EIS measurements are employed to obtain impedance performance information. Typical Nyquist plots for AC-W, AC-W-H1%/120min and AC-W-H1%/120min-U0.6%/60°C/8h electrodes are presented in Figure 8. Results revealed that a semicircle in the high-frequency region and a straight line in the low-frequency region were observed in all the three plots [27]. And the plot of AC-W-H1%/120min-U0.6%/60°C/8h sample displays a relatively smaller semicircle than that of AC-W and AC- W-H1%/120min samples in the high-frequency region, indicating a lower charge transfer resistance. This may be ascribed to the larger mesopore volume and lower K+ content of AC-W-H1%/120min-U0.6%/60°C/8h, which can facilitate the rapid diffusion of electrolyte ions into the pores of electrode materials. In addition, the AC-W-H1%/120min-U0.6%/60°C/8h shows more vertical line leaning to imaginary axis in the low-frequency region [28], suggesting better capacitive behavior than AC-W and AC-W-H1%/120min.


4. Conclusions

In this work, ACs with high performance for supercapacitor are prepared from coconut shell by KOH activation, using a novel oxidation-ultrasound process to deeply remove the K+ of AC. The experiment results demonstrate that the AC samples washed with 1.0 wt% HCl solution for 120 min and subsequently treated with 0.6 wt% H2O2 solution at 60°C in an ultrasonic oscillator for 8 h possess a very low K+ content of 46 mg/kg. Compared to the AC-W and AC-W-H1%/120min, the AC-W-H1%/120min-U0.6%/60°C/8h exhibits a larger surface area and pore volume of 3460 m2/g and 1.869 cm3/g. As the electrode material for electrochemical application, the AC-W-H1%/120min-U0.6%/60°C/8h showed a high specific capacitance of 306 F/g with a coulombic efficiency of 96% after 3000 cycles. The oxidation-ultrasound process has a great potential to produce ACs with high performance for supercapacitor applications.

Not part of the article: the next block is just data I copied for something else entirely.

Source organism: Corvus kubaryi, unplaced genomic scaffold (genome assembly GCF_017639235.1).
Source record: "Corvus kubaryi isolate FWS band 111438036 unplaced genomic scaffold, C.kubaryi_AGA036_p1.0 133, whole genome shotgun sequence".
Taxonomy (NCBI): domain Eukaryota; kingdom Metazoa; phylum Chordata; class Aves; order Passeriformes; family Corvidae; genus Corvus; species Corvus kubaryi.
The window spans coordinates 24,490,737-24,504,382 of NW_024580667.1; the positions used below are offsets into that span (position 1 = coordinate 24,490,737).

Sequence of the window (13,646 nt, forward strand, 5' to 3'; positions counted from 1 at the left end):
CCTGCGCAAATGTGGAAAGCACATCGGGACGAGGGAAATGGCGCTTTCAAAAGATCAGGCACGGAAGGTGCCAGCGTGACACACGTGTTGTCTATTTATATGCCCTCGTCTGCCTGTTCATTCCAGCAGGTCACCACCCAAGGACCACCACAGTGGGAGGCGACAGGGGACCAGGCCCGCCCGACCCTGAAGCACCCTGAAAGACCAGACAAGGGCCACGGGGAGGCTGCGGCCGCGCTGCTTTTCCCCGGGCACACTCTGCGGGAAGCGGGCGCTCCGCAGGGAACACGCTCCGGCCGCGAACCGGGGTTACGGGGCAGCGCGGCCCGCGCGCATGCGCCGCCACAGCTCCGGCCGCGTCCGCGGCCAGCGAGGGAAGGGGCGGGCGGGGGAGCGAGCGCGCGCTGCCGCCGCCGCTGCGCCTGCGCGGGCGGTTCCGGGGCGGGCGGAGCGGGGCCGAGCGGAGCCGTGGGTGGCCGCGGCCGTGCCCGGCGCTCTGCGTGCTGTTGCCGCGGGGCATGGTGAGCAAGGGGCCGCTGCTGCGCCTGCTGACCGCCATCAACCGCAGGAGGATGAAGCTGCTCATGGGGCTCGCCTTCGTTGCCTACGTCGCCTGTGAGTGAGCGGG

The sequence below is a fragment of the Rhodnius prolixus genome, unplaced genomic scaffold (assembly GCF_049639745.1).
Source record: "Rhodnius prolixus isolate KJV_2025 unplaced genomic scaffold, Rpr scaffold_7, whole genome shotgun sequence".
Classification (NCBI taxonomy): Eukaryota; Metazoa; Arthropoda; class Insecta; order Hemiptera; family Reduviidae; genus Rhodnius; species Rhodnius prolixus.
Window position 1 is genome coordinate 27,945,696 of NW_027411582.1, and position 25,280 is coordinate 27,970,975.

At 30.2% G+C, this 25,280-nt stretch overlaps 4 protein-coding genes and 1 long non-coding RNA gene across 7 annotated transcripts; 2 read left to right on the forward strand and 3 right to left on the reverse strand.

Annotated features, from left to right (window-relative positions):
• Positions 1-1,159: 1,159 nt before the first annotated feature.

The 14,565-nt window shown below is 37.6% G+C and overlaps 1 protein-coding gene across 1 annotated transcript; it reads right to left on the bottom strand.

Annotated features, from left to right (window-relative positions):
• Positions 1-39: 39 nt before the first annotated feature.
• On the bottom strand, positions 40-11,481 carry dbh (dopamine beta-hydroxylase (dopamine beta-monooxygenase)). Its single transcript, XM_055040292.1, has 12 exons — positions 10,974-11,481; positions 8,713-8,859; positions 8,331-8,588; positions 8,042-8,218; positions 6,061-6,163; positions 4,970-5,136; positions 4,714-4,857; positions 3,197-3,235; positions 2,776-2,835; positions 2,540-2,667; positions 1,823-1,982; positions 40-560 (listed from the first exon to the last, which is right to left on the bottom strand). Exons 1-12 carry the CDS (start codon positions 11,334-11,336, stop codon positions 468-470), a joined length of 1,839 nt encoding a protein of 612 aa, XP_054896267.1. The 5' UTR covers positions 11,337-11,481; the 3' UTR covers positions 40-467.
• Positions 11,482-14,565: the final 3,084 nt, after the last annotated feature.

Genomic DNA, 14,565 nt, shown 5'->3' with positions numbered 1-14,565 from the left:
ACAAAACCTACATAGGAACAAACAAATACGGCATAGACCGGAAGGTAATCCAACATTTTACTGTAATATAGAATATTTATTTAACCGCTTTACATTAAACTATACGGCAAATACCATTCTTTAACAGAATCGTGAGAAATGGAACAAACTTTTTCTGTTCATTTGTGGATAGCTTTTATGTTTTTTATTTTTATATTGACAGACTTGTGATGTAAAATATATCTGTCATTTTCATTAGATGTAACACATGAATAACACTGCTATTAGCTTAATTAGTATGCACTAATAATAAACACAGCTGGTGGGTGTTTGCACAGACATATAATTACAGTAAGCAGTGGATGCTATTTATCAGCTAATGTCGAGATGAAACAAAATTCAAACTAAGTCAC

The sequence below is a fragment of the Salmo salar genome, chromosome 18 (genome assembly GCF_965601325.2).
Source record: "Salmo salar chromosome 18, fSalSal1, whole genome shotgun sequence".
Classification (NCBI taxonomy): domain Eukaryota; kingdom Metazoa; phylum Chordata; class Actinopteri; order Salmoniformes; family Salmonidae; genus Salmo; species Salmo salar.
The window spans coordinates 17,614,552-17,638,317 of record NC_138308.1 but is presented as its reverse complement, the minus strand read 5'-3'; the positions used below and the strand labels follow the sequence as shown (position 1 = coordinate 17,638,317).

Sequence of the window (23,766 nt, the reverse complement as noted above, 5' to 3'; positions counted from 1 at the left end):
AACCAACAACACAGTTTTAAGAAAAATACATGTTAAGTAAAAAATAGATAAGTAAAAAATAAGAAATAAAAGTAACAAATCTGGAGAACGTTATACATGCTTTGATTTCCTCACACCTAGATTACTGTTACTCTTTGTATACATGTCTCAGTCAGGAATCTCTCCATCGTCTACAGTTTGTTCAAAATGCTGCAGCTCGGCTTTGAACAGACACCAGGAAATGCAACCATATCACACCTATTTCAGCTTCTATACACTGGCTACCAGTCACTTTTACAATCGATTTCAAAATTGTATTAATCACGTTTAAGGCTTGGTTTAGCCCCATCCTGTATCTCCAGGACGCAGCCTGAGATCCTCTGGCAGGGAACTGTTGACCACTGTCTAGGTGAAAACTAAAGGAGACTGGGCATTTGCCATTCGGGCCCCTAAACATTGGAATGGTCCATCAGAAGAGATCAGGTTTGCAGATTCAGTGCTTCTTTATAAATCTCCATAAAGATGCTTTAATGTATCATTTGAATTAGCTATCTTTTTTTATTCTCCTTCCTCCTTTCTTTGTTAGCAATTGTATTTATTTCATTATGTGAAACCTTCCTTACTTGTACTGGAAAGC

This research is financially supported by the projects in Forestry Public Benefit Research Sector (Grant No. 201404610) and the National Natural Science Foundation of China (Grant No. 31400510).


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Written By

Kang Sun

Submitted: 24 March 2016 Reviewed: 05 July 2016 Published: 02 November 2016